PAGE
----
That gives it a PISSEDOFF rating of 5+3+7+4+6+5+6+6+6 = *100/90 which equals 53!


CAP Distribution

100 CAPs to TBD
  • Blogger award - 100 CAPS - for playing through the game for everyone's amusement
65 CAPs to Ilmari
  • Classic Blogger Award - 50 CAPs - for blogging through Adventure Quest (I refuse to take any CAPs for the Colossal Adventure, since that was essentially a game I had played before)
  • Listen To The Delivery Guy Award - 5 CAPs - for letting me know that I should read Fry's ROT13 clues as I WAS likely dead-ended 
  • True companion award – 10 CAPs - for playing along with Martian Memorandum and sharing his pain (and making me feel better when I got through some parts that others were stuck at)
44 CAPs to Fry
  • Psychic Prediction Award - 10 CAPs - For getting the closest guess for the graphical version of Adventure Quest
  • A Rose By Any Other Name Award - 5 CAPs - for telling me how I can question Rhonda in her lingerie.
  • The Right Ladder Award - 5 CAPs - for telling me how to correctly get the ladder after I successfully solved the puzzle with use of a helpful bug – I still prefer my gun-shooting method of creating ladders personally but it deserves CAPs nonetheless.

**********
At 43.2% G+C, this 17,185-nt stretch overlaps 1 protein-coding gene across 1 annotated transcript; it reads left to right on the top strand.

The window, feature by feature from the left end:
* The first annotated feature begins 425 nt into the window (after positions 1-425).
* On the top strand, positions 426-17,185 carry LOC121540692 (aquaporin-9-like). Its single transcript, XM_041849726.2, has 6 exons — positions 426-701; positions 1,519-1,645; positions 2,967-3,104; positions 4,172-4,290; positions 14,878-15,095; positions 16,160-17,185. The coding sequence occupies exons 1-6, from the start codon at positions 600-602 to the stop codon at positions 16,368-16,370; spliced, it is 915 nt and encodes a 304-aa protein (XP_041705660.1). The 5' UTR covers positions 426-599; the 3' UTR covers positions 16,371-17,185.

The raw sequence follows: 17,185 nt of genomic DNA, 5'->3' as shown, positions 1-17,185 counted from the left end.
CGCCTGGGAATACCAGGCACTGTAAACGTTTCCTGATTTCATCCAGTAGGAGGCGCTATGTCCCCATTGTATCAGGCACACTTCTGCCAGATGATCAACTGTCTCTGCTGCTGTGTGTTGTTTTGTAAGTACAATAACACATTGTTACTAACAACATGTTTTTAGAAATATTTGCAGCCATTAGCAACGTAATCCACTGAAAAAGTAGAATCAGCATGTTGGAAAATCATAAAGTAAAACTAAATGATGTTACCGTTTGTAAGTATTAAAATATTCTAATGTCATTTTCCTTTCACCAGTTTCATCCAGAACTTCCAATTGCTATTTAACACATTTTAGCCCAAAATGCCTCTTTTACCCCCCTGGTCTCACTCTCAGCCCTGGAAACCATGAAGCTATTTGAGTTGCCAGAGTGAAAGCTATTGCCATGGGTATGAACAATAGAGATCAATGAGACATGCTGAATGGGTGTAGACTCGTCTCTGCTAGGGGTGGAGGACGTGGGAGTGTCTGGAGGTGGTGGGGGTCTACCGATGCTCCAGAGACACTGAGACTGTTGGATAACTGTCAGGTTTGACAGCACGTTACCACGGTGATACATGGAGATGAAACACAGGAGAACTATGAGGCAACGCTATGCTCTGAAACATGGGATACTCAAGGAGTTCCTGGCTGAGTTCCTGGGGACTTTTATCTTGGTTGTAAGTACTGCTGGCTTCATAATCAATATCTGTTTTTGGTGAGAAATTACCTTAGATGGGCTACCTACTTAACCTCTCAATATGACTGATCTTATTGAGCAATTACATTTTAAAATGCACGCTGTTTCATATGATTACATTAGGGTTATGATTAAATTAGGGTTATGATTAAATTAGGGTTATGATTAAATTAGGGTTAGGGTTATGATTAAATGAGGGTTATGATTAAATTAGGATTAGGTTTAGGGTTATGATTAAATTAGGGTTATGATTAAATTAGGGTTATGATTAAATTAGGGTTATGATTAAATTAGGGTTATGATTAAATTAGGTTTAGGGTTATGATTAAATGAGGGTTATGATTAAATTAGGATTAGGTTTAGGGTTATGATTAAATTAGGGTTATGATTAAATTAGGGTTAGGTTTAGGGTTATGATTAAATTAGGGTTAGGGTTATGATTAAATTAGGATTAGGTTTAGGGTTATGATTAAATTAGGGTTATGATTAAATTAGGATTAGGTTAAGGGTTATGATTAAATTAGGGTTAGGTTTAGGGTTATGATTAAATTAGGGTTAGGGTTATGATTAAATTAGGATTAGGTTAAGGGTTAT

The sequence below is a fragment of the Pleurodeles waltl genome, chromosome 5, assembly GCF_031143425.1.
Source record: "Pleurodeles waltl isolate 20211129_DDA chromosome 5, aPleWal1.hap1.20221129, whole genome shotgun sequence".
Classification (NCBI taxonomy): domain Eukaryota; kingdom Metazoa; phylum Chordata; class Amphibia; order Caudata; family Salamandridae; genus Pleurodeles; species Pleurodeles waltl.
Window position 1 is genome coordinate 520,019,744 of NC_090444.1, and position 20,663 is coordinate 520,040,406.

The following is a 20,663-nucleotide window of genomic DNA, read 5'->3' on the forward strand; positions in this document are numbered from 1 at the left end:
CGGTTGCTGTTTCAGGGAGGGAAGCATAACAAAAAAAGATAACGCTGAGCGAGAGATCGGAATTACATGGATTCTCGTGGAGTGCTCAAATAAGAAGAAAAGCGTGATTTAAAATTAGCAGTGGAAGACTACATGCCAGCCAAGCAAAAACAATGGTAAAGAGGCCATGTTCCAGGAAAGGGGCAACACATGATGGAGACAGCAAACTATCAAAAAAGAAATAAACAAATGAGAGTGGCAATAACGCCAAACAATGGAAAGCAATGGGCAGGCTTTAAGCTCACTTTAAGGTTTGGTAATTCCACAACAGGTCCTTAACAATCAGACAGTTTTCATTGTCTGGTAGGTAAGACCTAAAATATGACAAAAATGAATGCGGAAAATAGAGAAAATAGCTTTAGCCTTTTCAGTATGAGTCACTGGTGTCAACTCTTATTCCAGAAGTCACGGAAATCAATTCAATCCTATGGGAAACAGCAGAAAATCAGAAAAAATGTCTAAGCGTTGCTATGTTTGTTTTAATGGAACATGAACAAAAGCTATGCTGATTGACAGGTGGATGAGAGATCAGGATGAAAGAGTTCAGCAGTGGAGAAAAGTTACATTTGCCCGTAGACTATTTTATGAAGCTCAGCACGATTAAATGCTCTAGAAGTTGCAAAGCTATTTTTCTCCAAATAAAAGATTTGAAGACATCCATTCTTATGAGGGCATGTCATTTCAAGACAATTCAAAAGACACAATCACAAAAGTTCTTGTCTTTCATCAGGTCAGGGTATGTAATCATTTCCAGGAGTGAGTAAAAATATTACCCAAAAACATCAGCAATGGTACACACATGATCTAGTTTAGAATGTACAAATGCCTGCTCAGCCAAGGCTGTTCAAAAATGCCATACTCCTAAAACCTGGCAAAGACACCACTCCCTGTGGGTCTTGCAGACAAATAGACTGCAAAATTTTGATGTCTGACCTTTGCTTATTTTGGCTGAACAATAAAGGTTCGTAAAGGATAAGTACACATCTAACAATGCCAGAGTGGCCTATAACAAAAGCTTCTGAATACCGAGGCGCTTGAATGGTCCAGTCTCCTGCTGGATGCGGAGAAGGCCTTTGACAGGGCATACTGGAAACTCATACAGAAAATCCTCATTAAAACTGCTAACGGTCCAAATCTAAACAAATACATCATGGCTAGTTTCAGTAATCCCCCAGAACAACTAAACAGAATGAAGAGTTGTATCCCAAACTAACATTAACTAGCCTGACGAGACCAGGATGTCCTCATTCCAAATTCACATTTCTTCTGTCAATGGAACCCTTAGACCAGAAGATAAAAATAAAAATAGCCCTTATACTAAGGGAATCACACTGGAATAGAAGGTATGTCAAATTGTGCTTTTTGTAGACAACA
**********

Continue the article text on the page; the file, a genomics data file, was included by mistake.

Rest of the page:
• Mars, We Have A Problem Award - 10 CAPs - For letting me know TWICE that I was dead-ended
  • Pay No Attention To The Man Behind The ROT13 Award - -50 CAPs – for being so subtle about me being dead-ended that I had two posts worth of gameplay before realising it.
  • Okay, You're Forgiven (Mostly) Award - 49 CAPs - for admitting that he wasn't completely sure I was dead-ended so didn't want to be too obvious about it
  • True Companion Award - 10 CAPs - for playing along and sharing his experiences so I knew I wasn't the only one getting horribly stuck in the game
  • Angel And Devil Award - 5 CAPs - for being the conscience on my shoulder both for good and evil throughout the game
40 CAPs to Dehumanizer
  • Tech Wizard Award - 40 CAPs - For explaining the intricacies of Level 9 games and especially the differences between distinct versions
25 CAPs to Aperama
  • Psychic Prediction Award - 10 CAPs - For getting the closest guess for Adventure Quest
  • Pitfall Harry Award - 5 CAPs - for pointing out the Jungle sequence's similarities to an old Atari classic
  • Epilady Award - 10 CAPs - for winning the caption contest
16 CAPs to Laukku
  • The Radness of Roland Award - 16 CAPS - for giving a great tutorial on how I can correctly use Roland emulation, despite the fact I ended up switching to Soundblaster instead
10 CAPs to Torch
  • Psychic Prediction Award - 10 CAPs - For correctly guessing that I'd find Martian Memorandum to be perfectly Neutral
10 CAPs to Rowan Lipkovits
  • Bane or Boon Award - 5 CAPs - For noting a mistake in vocabulary